How to Safely Heat Your Home During Texas Winters

January 9, 2020
What’s the best way to keep warm during a cold Texas winter? Warm tea and hot cocoa, heated blankets, crackling fires, and handy space heaters are all effective favorites. But each year, half of home heating-related fires take place during the winter months of December, January, and February. Heating equipment, such as space heaters, stoves, and fireplaces, are involved in 1 in every 7 home fires and 1 in every 5 home fire deaths. That doesn’t mean you have to be cold, however! Check out our guide and learn how to safely heat your home during Texas winters!
how to safely heat your home during texas winters

Fire Safety

Space Heaters

Kerosene heaters, propane, or other gas heaters can be effective ways to heat an area, especially if you find yourself without electricity. However, because these run on organic fuels, these are generally not recommended for closed spaces (see Carbon Monoxide Safety below). Never use any fuel other than the one your device is designed for.

Electric space heaters are an inexpensive way to warm a problematic cold spot in your house or heat up a small room. In general, they have made great strides in safety, but that doesn’t mean they are without risks.

When shopping for a space heater, look for an option that has tip-over protection (automatic shutoff switch). If you have small children or pets, these are a must. If Mr. Kitty decides to knock over your heater, tip-over protection ensures nothing unexpectedly goes up in flames.

Even if you have safety features on your space heater, they aren’t likely to prevent any nearby objects from potentially catching fire if they’re too close. Make sure to keep anything flammable, such as curtains, blinds, blankets, and paper, at least 3 feet away from any heat source.

Never plug in more than one electric space heater into a single outlet. Most electric space heaters run at about 1500 watts and most outlets allow 1800, which means more than one could be an electrical hazard.


Make sure your chimney flue isn’t blocked by squirrel nests, bird nests, or any other such obstruction. It’s also a good idea to build a smaller preliminary fire to allow the hot air to rise all the way up through the column before opening the flue.  Alternatively, if you have a gas pilot light in your fireplace, you can let that burn short while before adding logs. Otherwise, the dense, cold air could flood in and push the smoke out before it’s had a chance to warm the pathway up and out.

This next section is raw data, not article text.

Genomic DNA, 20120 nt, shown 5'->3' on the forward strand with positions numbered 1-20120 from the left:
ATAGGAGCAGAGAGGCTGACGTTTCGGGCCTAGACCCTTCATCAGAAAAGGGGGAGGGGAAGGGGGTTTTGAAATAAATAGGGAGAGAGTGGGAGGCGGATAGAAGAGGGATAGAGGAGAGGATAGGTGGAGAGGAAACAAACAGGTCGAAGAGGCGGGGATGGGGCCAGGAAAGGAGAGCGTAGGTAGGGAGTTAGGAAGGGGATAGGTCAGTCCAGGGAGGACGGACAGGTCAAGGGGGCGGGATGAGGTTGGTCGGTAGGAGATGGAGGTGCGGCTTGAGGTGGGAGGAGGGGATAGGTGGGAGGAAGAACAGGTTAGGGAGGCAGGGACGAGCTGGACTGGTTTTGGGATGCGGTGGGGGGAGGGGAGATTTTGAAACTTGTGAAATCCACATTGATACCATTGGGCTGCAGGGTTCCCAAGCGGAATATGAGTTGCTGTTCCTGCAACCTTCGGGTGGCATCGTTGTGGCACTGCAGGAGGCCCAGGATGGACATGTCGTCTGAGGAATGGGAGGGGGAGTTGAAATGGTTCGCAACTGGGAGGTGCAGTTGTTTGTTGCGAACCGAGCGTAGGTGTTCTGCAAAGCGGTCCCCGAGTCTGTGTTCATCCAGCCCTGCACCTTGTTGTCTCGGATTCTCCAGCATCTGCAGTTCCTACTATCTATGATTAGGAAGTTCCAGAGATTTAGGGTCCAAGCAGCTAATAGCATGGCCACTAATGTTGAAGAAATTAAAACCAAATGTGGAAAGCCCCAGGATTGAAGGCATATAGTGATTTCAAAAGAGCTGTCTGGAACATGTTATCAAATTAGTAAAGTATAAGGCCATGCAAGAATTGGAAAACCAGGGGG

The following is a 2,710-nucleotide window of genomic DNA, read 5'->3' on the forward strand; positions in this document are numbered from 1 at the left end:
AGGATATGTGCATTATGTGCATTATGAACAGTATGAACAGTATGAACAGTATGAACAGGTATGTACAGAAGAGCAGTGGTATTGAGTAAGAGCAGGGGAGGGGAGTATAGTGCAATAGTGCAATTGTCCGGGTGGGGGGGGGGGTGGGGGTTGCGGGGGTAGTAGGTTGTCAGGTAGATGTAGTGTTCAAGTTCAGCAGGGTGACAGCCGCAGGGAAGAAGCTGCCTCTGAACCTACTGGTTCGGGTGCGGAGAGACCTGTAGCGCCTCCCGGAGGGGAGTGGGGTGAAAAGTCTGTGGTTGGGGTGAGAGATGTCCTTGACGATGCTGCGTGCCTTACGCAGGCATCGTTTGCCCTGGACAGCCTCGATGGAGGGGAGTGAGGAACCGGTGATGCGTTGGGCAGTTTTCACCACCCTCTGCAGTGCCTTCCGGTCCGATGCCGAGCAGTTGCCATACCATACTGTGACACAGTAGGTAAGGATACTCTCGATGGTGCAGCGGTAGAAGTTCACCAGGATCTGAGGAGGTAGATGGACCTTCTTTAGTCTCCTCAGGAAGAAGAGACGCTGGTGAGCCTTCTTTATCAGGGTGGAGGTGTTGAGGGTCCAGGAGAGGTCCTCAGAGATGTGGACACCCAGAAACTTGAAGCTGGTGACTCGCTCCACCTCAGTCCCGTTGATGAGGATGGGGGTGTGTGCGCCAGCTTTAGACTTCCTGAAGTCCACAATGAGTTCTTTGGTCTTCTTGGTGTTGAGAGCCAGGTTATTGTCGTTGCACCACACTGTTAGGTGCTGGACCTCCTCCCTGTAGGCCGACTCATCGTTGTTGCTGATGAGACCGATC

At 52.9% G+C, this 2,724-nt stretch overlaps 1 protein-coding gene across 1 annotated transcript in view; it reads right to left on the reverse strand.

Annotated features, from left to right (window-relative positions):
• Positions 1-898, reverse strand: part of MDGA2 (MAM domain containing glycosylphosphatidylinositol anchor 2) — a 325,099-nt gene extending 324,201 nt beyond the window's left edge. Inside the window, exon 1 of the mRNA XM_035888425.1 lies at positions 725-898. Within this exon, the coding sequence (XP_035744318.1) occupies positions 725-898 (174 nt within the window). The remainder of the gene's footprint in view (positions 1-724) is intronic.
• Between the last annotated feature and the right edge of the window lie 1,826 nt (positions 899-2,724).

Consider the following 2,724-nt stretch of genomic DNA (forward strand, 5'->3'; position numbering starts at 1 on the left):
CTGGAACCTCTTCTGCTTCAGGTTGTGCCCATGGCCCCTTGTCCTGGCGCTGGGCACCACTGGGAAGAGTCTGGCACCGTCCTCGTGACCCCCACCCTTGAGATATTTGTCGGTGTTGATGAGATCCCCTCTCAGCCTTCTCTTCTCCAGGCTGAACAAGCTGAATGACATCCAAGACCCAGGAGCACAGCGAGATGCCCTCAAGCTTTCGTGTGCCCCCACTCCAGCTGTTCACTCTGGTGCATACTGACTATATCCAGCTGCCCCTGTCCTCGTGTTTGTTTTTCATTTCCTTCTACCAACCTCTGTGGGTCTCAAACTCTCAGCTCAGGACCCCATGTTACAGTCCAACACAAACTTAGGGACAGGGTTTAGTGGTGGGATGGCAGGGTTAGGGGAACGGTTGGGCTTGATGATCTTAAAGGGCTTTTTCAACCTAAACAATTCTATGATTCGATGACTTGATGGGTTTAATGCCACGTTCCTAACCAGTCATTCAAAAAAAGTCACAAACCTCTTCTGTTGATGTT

Never store ashes in plastic, paper, or any other flammable containers. Once they’ve cooled, keep them in a metal container and store them in a safe location outdoors. If you’re unsure if the ashes are cool enough to remove, stir them with a fire poker and spread them as thinly as possible. This uncovers any hidden coals and allows them to burn out and cool down. Coals and ashes can stay hot for up to four days if they were insulated or covered well enough!

Keep the protective metal veil in front of your fire place shut at all times to prevent sparks and embers from leaping out. Keep rugs and other flammable objects away from the hearth (remember, at least 3 feet). Try to use hardwood logs rather than softer woods like pine. The sap within can spit and spark and the smoke contains creosote, which can build up in chimneys and create a fire hazard.

Central Heating/HVAC Furnace

HVAC professionals recommend having your system inspected at least once a year. Many of the issues households report with their heating systems can be prevented with routine maintenance. While you should always clean or replace your air filters, there are a number of other aspects, such as wiring, that require professional assessment. Not only does this ensure you’ll be nice and toasty during the colder months, but it can also save you money on energy and make sure that you don’t void your manufacturer’s warranty.

Carbon Monoxide Safety

Carbon Monoxide, or CO, is a common, but potentially deadly gas. Because CO is a byproduct of burning organic material, like kerosene, there are more deaths caused by CO poisoning in the winter months than at any other time of the year.

It’s especially dangerous because it is odorless and invisible. That’s why it’s important to install CO alarms in your home. It’s recommended that you change the batteries when you change your clocks twice a year and replace your CO detector every 5 years.

If you find yourself without electricity and need to use a generator, make sure it’s in a safe location outside of your home to prevent a buildup of dangerous gases. If you use a gas-powered heater, such as kerosene, make sure it is in a well-ventilated area even if its chilly outside.

by Geoff Ullrich

About the Author

Geoff Ullrich is a writer and Content Marketing Strategist at Germania Insurance.

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